Tuesday Jan 27th, 2015
Photo by World Red Eye.
Last Tuesday, Lil Buck dropped by YoungArts. If you don’t know who he is, take a moment to Google “lil buck yo yo ma”.
[Pause for Googling and watching and awe.]
Just to explain before I geek out – my niche in the art world is handmade animation. This craft, if anything, means spending countless hours trying to express stories and emotions by reconstructing movement one frame at a time, with a flare of illusion or bending of reality here and there. So, I’m not necessarily “a dancer,” but this was totally my cup of tea.
Lil Buck visited YoungArts for the Salon Series, which invites game-changing artists to have an intimate chat with Miami-dwellers at the YA Campus. He also started the day with a master class and ended it with a solo performance for the Salon attendees. And having him around all day to share his craft and his journey was so lovely – it was a refreshing reminder that honest intentions, a lot of practice and training, respect for history and also great openness to new ideas and to your own uniqueness do yield wonderful results. (You can watch the full Salon on the YoungArts YouTube to hear his super down-to-earth yet inspiring life story!)
At the end of the Salon when he performed, I could sense everyone in the audience was happily, completely invested in Lil Buck’s flowing, floating universe for those 3-5 minutes. I did a bit of reading on empathy when I was studying animation in college, since I was obsessed with this idea of animation as a dance, and the definition was something (mind-twisting) along the lines of, “seeing another individual experience something and experiencing that something as your own experience.” So as we all gathered around watching Lil Buck unassumingly doing the Lil Buck thing, I could image somewhere very basic inside us we were all having a beautiful, accepting moment of realizing, “Hey. That’s a human doing those gorgeous things. And all of us are humans, too. So we’re ALL gorgeous creatures. YES."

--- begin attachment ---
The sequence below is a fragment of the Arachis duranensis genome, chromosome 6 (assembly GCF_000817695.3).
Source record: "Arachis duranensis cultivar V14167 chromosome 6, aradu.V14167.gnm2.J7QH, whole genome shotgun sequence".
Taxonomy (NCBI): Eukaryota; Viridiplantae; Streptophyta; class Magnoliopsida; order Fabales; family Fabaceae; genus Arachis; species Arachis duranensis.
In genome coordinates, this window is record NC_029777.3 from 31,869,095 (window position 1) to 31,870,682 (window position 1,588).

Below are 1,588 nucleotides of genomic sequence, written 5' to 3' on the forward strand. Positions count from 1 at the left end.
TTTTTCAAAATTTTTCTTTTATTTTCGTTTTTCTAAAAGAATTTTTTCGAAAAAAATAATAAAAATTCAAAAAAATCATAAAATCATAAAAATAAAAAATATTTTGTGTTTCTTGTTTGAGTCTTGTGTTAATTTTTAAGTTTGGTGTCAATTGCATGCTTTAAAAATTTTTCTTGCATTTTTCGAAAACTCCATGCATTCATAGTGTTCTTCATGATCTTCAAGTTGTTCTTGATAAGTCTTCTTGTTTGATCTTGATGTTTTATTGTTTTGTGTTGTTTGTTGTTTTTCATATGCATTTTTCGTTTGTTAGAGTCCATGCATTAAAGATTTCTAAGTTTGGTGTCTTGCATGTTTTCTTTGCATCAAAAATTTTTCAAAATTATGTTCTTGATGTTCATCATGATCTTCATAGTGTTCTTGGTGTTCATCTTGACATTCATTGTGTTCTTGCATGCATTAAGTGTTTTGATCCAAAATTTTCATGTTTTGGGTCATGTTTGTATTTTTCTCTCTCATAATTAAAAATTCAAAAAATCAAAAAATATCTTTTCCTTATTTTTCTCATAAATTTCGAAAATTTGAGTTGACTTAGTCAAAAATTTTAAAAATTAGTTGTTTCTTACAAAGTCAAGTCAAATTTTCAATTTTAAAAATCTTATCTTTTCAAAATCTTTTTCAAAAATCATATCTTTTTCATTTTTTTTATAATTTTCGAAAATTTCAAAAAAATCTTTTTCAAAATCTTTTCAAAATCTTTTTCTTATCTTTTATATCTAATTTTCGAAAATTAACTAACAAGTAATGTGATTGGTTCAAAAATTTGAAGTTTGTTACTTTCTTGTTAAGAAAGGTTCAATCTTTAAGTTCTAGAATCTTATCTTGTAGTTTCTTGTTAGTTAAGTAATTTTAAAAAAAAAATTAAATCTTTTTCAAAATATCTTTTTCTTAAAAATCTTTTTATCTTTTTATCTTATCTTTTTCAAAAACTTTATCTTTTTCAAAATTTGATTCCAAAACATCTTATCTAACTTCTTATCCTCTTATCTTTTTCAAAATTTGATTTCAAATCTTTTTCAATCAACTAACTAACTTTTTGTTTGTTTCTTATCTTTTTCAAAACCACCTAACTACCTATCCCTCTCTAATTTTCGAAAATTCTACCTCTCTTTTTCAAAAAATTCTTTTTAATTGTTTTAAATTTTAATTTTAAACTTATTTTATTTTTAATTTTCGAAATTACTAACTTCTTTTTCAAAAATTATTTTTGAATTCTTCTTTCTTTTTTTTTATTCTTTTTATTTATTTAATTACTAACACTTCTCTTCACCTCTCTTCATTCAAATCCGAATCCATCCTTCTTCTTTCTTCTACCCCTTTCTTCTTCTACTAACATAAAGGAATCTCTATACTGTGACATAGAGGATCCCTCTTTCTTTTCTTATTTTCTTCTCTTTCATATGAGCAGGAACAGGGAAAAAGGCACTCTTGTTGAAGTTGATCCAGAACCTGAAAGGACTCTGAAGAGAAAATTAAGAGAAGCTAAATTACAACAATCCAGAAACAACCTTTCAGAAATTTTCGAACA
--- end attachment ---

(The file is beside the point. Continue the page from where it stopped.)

(But, I did take his master class that morning, and years of hip-hop classes in my teens could not even help me feel anything gorgeous while jookin. But it’s okay; I’ll find other ways to feel gorgeous.)
Then there’s my animator mind that gets so giddy about his dance style: There are these little moments where he suddenly speeds up an arm wave and then quickly decelerates to a halt – trailing off with a few more arm ripples in the pause to savor the stillness – before busting out into the next impulse. It’s so juicy. I know through animation that dynamic, floating movements like that are comprised of many smaller, unique moments. A movement that trails off and floats away does not consist of evenly spaced frames and a clean stop – it takes greatly varied increments to decelerate with such feeling. And if you were to animate a Lil Buck pause, you wouldn’t simply hold a frame. When you think you’re done with the movement, you add a few more seconds – maybe up to a hundred more frames of infinitesimal shifts – that keep the moment subtly alive.
There’s just so much there. I could find in his dancing so much food for thought (especially animation thoughts). But, this is all just my extremely nerdy way of saying that there are all these quirky ways to do things that can look and feel so right, and Lil Buck’s dancing is a good example of that. It’s like there are all these tiny little fractions of time and magic that are totally organic and of our human nature. We’re all so full of possibilities, of floating, of understanding.
At the end of the Salon I watched people make their way out of the Ted’s at YoungArts space, all with little smiles of discovery (or rediscovery) on their faces. It made me happy. I was so glad YoungArts could direct Lil Buck in the way of Miami for a day because it seemed to leave Miami with all sorts of valuable, good feelings.
By Isabela Dos Santos, 2011 YoungArts Winner in Cinematic Arts and U.S. Presidential Scholar in the Arts.